What is different about the boy's approach to life versus his parents'? What does the boy symbolize? 

Expert Answers
Ashley Kannan eNotes educator| Certified Educator

The boy does not seem to be as fearful of life as his parents are in "Once Upon a Time."

In the Gordimer short story, the boy's parents are afraid of the outside world. The family's mistrust of the outside world triggers the security measures they take. Building the gate, raising the wall, placing the shards of glass on top of it, and the barbed wire coil are ways to keep the outside world out of their lives. The parents see the world as filled with threats that can only be countered through strict security measures.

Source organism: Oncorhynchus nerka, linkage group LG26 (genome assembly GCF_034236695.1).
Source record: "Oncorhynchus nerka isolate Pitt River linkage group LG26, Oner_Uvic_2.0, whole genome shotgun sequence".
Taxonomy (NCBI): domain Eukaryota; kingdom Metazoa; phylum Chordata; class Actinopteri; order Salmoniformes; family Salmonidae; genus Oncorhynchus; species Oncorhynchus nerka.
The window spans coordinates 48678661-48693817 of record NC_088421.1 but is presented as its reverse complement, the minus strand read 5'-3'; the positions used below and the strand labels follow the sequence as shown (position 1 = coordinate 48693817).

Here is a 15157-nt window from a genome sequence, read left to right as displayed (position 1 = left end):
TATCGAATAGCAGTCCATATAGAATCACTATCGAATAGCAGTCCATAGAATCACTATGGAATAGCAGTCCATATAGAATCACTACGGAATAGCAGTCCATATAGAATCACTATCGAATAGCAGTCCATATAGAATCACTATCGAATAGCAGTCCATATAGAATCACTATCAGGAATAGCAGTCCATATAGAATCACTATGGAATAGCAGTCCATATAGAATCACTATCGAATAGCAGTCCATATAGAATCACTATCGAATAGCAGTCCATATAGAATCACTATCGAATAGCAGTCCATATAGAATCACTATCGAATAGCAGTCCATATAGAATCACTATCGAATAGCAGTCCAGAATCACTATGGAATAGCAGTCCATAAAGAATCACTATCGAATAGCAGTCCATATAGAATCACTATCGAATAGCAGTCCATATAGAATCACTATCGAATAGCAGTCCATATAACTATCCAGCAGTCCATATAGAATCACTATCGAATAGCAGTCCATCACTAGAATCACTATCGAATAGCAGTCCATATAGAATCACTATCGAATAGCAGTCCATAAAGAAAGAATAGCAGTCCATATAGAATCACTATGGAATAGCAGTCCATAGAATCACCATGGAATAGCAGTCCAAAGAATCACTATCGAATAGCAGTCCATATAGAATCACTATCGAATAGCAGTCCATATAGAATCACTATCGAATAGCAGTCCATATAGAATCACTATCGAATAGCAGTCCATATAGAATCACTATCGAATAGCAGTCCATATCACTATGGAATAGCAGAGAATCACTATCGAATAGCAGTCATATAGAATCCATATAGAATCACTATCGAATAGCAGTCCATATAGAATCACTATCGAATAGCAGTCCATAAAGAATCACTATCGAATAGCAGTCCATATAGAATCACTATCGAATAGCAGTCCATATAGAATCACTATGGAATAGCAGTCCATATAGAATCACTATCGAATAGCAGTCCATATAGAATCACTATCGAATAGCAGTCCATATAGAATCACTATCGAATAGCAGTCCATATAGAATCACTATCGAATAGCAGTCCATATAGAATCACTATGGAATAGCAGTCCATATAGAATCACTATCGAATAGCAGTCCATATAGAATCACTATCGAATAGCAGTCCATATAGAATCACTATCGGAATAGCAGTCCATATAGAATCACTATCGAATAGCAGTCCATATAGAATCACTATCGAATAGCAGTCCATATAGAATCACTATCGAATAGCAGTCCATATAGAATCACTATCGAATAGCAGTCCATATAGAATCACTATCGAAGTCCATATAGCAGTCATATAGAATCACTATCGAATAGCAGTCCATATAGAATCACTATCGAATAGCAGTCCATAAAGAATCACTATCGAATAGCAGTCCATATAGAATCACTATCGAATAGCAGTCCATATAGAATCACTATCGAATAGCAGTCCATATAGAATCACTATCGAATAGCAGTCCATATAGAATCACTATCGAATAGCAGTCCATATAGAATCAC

Their child does not see life in this way. He sees life in adventurous terms. This can be best seen at the end of the story. The boy sees himself as a swashbuckling prince who must climb the wall to rescue the damsel in distress. The boy is not afraid of the challenges that stand in front of him. He scales the wall and enters the barbed wire coil without any hesitation. As he pretends to be a prince, the boy shows how different he is from his parents. He embraces life, and is not influenced by the external world around him. In many ways, the boy symbolizes joy and innocence in his approach to life. This is a stark contrast to the fearful and mistrustful approach of his parents.